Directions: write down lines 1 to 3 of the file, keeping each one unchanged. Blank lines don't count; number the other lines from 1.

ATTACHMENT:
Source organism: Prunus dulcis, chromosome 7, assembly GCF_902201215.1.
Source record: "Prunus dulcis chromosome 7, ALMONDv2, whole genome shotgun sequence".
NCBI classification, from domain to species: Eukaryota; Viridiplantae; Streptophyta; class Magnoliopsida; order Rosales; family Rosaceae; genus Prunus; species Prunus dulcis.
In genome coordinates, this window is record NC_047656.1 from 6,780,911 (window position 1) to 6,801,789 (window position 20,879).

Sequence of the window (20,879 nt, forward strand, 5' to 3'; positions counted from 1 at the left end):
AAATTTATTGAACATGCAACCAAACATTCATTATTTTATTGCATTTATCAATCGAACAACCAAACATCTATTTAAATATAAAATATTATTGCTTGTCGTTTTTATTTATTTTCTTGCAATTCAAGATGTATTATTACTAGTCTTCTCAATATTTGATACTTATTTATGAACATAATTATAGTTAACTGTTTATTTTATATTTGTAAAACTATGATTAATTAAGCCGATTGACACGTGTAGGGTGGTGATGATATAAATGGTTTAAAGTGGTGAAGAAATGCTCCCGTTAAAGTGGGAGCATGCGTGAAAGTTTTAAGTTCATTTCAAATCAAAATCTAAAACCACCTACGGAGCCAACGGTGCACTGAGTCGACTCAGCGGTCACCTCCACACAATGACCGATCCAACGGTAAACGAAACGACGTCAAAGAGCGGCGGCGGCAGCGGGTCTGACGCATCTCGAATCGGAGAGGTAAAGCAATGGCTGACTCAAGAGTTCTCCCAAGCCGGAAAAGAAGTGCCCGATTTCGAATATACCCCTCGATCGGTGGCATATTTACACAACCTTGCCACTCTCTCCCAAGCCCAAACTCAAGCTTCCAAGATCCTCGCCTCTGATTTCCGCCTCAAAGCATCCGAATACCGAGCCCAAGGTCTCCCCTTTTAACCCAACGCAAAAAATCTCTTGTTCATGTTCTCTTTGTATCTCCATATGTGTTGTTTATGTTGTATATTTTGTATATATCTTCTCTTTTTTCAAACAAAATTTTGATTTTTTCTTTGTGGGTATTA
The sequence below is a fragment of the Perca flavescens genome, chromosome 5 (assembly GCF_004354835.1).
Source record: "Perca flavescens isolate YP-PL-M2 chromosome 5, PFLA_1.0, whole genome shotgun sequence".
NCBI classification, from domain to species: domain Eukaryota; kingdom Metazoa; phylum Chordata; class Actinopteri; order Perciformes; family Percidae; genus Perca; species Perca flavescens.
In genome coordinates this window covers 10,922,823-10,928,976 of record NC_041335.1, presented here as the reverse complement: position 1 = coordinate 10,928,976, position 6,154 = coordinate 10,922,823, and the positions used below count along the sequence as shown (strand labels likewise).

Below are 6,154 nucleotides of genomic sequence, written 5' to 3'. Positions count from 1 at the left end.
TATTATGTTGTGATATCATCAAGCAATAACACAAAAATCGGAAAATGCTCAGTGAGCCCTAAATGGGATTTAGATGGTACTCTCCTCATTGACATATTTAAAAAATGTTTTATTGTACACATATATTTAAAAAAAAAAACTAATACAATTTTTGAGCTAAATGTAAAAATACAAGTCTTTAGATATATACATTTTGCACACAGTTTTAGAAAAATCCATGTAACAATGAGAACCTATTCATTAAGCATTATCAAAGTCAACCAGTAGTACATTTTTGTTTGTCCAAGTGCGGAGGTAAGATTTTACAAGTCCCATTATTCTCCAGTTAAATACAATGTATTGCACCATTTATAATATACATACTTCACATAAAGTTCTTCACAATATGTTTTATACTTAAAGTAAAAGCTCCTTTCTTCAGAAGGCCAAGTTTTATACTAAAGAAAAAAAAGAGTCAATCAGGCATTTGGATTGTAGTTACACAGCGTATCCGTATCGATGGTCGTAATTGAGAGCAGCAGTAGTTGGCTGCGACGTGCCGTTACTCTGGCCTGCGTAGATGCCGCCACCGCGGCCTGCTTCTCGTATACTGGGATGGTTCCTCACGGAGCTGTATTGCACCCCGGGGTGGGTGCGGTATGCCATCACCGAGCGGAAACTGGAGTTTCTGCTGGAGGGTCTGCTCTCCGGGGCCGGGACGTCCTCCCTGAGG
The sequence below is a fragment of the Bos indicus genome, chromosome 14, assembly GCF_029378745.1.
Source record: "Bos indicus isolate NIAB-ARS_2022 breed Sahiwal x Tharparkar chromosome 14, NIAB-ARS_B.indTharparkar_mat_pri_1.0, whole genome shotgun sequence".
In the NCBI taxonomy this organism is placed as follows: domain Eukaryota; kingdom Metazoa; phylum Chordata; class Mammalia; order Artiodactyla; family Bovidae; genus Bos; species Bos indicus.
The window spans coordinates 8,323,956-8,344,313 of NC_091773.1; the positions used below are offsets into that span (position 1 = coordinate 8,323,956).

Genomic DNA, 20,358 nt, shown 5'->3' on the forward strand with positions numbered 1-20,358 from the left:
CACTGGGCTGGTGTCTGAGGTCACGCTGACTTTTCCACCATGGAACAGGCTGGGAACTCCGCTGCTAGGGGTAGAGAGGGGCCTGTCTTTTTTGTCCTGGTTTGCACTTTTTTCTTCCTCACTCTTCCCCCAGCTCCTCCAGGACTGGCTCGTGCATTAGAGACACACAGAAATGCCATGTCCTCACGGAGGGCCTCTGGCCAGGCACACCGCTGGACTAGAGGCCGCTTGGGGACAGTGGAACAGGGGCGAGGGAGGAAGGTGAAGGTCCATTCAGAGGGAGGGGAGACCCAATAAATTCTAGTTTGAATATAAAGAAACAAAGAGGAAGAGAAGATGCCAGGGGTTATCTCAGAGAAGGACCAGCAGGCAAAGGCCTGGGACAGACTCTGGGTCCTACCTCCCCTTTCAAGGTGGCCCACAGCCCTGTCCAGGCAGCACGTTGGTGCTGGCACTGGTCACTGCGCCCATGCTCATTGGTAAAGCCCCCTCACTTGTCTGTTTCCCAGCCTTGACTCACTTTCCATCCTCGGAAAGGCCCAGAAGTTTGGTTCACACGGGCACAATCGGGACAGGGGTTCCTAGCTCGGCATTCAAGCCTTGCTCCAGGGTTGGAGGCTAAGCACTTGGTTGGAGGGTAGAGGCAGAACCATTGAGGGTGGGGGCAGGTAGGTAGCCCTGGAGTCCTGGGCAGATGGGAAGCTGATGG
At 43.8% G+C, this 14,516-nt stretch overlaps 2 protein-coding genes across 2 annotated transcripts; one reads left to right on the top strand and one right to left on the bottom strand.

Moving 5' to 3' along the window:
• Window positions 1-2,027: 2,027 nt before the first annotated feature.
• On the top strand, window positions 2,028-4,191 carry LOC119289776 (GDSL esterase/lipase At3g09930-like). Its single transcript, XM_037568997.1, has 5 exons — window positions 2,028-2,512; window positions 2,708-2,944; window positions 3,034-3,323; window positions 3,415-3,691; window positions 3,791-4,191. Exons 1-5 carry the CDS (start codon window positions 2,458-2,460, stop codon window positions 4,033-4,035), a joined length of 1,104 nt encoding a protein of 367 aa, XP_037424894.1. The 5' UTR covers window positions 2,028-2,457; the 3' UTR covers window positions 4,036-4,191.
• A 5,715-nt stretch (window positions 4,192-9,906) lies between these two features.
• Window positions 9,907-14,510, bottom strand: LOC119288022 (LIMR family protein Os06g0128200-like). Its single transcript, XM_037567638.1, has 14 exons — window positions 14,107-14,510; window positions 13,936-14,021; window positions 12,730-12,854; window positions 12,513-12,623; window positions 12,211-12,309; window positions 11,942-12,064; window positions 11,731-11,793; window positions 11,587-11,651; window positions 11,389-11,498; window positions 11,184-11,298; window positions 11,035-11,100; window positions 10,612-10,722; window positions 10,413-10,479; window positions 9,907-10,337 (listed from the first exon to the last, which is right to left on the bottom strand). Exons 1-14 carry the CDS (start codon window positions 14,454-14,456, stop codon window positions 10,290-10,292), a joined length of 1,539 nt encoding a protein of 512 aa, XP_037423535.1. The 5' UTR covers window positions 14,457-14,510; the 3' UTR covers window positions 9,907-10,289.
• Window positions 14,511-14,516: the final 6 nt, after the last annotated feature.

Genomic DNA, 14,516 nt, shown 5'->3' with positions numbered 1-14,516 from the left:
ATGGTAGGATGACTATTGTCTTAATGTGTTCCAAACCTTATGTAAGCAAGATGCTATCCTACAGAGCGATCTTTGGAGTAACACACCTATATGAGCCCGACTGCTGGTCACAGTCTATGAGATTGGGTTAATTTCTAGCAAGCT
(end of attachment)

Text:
Source organism: Prunus dulcis, chromosome 7, assembly GCF_902201215.1.
Source record: "Prunus dulcis chromosome 7, ALMONDv2, whole genome shotgun sequence".
NCBI classification, from domain to species: Eukaryota; Viridiplantae; Streptophyta; class Magnoliopsida; order Rosales; family Rosaceae; genus Prunus; species Prunus dulcis.